The calls arrive into our Asterisk system via SIP, which plays a series of voice prompts, and to ask the caller for a conference number or extension. If the caller enters a 4-16 digit conference code (these are mnenomic codes like BRIANSCHAT or 2742672428), the call is routed into our conferencing/telecasting and group messaging environment. If the caller enters a 3 digit extension, the caller is routed to someone’s Gizmo number.
Rather than use Asterisk to manage users, host voice mail, etc, we decided to simply forward incoming calls to their Gizmo numbers. Gizmo is a smart service, and becomes moreso by the day. It’s easy for each user to set his call forwarding and voice mail preferences in the Gizmo client, and to use Gizmo Out to place outgoing voice calls. While we could centralize management of these features in Asterisk, ease-of-use is not one of Asterisk’s strong suits. So we use it as a fairly dumb call router, and let an intelligent endpoint (e.g. Gizmo) decide what to do with calls once they arrive.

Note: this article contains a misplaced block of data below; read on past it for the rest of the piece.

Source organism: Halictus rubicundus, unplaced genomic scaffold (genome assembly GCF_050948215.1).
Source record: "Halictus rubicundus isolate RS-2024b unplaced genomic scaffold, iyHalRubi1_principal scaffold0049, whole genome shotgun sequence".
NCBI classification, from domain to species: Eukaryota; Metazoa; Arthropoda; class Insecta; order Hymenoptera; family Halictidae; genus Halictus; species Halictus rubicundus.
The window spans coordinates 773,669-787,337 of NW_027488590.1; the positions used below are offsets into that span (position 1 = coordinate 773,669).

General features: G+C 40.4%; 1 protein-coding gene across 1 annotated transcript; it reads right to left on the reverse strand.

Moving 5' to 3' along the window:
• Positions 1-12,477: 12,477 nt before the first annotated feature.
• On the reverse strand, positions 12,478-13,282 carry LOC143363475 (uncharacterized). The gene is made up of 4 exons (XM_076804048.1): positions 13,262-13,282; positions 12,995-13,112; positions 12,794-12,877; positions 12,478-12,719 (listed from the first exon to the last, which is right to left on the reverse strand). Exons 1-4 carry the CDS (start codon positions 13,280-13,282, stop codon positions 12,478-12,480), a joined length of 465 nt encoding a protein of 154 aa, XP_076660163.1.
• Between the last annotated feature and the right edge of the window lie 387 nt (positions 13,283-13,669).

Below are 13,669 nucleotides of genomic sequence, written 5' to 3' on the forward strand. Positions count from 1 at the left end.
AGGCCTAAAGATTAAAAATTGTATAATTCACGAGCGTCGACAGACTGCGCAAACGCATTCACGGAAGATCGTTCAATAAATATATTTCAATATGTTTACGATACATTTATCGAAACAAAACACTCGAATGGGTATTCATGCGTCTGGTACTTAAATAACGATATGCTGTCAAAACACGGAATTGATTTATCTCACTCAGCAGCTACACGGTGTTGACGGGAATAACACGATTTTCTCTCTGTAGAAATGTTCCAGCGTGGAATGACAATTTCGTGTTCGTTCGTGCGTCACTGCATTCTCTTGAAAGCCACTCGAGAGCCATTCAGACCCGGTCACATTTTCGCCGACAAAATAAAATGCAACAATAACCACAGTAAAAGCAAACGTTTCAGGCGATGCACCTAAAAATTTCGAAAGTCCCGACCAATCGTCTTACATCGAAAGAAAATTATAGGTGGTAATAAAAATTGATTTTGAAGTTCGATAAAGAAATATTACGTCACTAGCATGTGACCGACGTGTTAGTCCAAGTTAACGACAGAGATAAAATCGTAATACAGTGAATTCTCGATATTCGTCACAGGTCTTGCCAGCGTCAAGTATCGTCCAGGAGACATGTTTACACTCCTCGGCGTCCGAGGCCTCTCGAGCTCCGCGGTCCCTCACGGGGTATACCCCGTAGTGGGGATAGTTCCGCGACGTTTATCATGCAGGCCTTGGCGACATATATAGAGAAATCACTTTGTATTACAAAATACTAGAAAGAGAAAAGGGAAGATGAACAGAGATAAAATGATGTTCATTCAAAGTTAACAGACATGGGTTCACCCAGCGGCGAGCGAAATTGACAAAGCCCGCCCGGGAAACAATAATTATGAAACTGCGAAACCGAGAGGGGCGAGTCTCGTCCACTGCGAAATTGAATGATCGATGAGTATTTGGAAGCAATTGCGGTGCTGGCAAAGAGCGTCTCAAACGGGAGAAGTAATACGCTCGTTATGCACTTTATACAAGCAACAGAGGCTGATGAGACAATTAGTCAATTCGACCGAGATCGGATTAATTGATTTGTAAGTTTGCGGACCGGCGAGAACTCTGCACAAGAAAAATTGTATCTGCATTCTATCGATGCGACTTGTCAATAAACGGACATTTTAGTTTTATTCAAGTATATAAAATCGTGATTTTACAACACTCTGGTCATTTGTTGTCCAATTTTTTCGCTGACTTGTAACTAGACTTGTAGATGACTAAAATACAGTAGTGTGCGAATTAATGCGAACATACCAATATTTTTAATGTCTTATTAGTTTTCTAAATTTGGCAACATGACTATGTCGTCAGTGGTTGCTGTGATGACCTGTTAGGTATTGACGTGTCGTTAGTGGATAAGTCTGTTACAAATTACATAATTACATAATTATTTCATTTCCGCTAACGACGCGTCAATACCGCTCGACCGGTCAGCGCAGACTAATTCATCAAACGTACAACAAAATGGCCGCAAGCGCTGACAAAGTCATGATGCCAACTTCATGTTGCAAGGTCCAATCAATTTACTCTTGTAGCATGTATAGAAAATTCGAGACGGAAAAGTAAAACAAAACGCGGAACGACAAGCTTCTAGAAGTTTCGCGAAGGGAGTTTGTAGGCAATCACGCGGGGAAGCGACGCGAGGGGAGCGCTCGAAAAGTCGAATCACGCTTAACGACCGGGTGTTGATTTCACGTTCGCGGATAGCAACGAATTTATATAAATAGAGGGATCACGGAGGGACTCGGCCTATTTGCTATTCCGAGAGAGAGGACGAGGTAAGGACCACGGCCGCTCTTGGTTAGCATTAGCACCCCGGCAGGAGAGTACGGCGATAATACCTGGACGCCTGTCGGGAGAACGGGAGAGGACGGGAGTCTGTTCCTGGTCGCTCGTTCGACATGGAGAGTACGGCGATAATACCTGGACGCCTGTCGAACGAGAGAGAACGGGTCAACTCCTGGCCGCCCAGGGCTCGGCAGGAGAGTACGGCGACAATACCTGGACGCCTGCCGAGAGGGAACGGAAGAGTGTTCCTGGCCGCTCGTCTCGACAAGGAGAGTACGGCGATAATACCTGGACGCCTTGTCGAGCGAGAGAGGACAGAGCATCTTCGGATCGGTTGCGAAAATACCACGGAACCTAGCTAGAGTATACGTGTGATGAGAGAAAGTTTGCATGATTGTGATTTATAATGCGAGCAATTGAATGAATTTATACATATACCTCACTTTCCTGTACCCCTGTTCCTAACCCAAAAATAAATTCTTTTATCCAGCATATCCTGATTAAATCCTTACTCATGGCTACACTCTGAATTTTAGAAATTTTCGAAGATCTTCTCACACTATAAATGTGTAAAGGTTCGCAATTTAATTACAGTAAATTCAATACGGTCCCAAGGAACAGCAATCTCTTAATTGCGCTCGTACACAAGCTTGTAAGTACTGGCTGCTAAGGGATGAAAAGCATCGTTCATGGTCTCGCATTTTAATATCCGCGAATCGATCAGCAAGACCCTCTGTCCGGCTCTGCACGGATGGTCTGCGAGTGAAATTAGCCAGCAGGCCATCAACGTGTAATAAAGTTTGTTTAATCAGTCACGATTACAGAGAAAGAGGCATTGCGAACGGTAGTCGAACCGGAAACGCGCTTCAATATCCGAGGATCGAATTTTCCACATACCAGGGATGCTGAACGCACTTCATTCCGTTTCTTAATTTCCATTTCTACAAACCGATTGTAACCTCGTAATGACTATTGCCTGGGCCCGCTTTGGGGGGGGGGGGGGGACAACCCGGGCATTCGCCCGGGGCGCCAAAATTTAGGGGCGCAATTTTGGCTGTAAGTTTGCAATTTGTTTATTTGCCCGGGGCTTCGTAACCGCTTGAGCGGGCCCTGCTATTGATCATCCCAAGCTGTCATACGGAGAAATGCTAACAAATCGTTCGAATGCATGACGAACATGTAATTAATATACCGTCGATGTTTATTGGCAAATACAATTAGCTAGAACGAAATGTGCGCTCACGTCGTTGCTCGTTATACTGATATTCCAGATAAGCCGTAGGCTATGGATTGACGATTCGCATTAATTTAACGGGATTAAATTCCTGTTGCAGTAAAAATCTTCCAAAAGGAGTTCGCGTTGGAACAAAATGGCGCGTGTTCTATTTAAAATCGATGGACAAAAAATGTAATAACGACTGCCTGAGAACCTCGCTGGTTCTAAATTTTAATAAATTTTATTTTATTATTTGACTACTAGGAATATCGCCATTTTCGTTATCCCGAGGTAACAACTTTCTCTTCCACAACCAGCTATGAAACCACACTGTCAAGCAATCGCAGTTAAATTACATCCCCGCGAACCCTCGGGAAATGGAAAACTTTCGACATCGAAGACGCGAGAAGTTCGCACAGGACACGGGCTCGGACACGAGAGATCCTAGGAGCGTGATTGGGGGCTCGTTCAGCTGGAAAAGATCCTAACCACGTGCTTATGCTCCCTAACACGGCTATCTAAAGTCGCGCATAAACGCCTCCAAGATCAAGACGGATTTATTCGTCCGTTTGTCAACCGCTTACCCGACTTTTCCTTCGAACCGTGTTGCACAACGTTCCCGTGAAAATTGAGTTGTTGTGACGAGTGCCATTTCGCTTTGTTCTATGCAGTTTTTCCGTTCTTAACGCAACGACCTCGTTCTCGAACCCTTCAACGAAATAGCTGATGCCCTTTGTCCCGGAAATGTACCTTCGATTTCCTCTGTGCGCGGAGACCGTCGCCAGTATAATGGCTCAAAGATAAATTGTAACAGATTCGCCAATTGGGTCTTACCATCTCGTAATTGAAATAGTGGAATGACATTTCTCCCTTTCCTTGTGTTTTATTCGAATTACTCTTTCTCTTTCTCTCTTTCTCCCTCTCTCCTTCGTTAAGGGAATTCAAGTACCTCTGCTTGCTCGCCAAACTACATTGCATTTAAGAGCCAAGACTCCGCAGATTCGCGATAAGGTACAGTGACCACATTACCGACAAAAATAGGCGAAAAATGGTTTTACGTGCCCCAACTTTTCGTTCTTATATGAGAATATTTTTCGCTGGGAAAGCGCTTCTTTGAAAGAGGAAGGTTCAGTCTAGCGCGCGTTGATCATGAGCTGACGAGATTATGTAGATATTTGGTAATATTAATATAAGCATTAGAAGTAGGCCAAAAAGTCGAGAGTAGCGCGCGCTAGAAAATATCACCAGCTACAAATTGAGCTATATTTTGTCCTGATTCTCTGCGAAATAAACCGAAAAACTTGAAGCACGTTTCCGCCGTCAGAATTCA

We also decided to use Gizmo as our internal intercom system, mainly because of the tight integration of IM and voice communication. Being able to seamlessly switch between IM and voice is a big plus, as is the ease of maintaining a company contact list rather than having to remember who’s on what extension number, the usual paradigm for an office phone system.